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Saucer dish

ca. 1730
Origin: China, Jingdezhen
OD: 8"; OH: 1 3/8"
Porcelain, hard-paste
Museum Purchase
Acc. No. 1968-54
A deep saucer dish with a short foot ring, decorated on the interior in underglaze blue and overglaze red and gold with a central scene of a large chrysanthemum, rocks, bamboo shoots and a three-section Chinese trellis fence. The edge is decorated with a 1/4 inch blue trellis border and four reserves holding blue and red flower sprays. The exterior of the dish is decorated with two opposing stylized prunus sprigs painted in blue with red buds. The underside of the dish and the interior of the foot ring are unglazed (very rare according to David Howard in notes found in file, "never seen before 1725-30".


Label:In the 1600s, the Dutch East India Company had the largest European trade with China. Dutch tastes thus shaped the look of export porcelain. The tumultuous period of transition from the Ming to Qing Dynasties led in 1657 to destruction of the kilns at Jingdezhen Eager to continue supplying their customers with porcelain, the Dutch negotiated with Japan. In 1659, the first Dutch cargo ship left the port of Imari with porcelain from kilns at Arita. This collaboration changed the look of export porcelain, for by the time Chinese renewed European trade in 1683, expectations had changed. The Chinese therefore began imitating porcelain produced at Arita, copying the Japanese combination of underglaze blue, iron-red, and gilding. European manufacturers later followed suit. All porcelain decorated with these colors came to be known by the name of the Japanese port it was originally shipped from, Imari.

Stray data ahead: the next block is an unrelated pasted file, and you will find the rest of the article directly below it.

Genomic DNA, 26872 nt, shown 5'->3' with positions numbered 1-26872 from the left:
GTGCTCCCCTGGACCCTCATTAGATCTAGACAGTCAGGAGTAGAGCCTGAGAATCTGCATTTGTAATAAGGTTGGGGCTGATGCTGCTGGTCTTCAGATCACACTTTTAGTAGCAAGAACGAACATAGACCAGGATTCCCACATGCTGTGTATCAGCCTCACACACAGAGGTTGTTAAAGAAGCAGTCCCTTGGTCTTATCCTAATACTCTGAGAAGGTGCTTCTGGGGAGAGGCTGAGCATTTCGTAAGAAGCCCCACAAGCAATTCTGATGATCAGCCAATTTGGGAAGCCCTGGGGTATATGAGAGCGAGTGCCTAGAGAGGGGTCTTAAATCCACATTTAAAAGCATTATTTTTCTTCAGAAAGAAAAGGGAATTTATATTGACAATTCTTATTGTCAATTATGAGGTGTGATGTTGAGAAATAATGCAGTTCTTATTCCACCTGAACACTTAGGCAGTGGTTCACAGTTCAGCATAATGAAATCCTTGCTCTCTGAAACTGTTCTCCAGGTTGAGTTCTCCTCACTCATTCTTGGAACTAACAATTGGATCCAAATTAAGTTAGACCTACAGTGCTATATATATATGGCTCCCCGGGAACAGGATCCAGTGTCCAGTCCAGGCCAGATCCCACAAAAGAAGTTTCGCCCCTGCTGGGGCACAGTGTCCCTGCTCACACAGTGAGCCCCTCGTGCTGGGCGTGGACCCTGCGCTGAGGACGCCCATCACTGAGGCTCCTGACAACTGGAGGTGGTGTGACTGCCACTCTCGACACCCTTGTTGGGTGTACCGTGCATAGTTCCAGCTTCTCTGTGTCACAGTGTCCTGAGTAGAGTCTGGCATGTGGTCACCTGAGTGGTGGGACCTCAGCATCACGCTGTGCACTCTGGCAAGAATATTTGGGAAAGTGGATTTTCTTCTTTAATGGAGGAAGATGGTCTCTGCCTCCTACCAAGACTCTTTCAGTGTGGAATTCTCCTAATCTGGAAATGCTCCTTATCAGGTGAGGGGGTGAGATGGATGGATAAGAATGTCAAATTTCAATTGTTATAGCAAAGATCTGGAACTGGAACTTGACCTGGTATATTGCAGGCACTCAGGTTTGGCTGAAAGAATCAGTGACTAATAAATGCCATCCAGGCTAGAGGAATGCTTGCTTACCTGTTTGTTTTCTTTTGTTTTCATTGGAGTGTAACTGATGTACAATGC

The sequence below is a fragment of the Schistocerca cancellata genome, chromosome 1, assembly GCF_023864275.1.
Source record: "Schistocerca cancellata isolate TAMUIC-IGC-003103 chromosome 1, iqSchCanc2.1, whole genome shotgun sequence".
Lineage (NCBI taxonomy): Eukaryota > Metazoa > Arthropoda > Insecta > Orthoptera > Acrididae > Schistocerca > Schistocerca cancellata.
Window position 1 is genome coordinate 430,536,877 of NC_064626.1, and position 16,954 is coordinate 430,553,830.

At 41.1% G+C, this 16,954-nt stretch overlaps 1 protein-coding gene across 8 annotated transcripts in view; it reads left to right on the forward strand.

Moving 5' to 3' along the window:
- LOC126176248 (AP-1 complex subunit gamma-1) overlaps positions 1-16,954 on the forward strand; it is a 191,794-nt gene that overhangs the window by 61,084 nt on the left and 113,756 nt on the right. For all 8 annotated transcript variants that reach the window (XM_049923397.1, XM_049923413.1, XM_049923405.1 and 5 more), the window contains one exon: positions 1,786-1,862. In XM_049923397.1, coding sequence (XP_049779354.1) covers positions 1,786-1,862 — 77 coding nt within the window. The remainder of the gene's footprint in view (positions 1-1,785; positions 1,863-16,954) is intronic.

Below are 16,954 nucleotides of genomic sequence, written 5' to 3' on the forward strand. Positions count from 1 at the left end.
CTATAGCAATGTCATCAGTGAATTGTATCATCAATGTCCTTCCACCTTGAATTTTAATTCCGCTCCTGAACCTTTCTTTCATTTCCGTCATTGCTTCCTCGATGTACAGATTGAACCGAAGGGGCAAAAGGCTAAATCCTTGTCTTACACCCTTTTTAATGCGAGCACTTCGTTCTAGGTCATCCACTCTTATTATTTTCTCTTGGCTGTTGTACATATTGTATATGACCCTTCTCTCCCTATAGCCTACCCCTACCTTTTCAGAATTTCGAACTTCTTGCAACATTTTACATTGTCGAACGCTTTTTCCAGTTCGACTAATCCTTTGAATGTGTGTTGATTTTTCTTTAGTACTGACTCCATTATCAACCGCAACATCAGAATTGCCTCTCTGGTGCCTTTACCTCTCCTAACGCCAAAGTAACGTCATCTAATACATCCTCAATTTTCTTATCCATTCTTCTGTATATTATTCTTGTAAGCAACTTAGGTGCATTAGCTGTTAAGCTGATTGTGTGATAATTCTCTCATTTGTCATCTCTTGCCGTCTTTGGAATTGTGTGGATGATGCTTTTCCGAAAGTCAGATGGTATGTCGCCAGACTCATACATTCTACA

Though little Japanese Imari came to colonial America, many Chinese Imari-style porcelain pieces arrived in the 18th century. Inventoried as “red and white china,” Imari-style wares were popular from about 1705 until the 1730s.
Provenance:J.A. Lloyd Hyde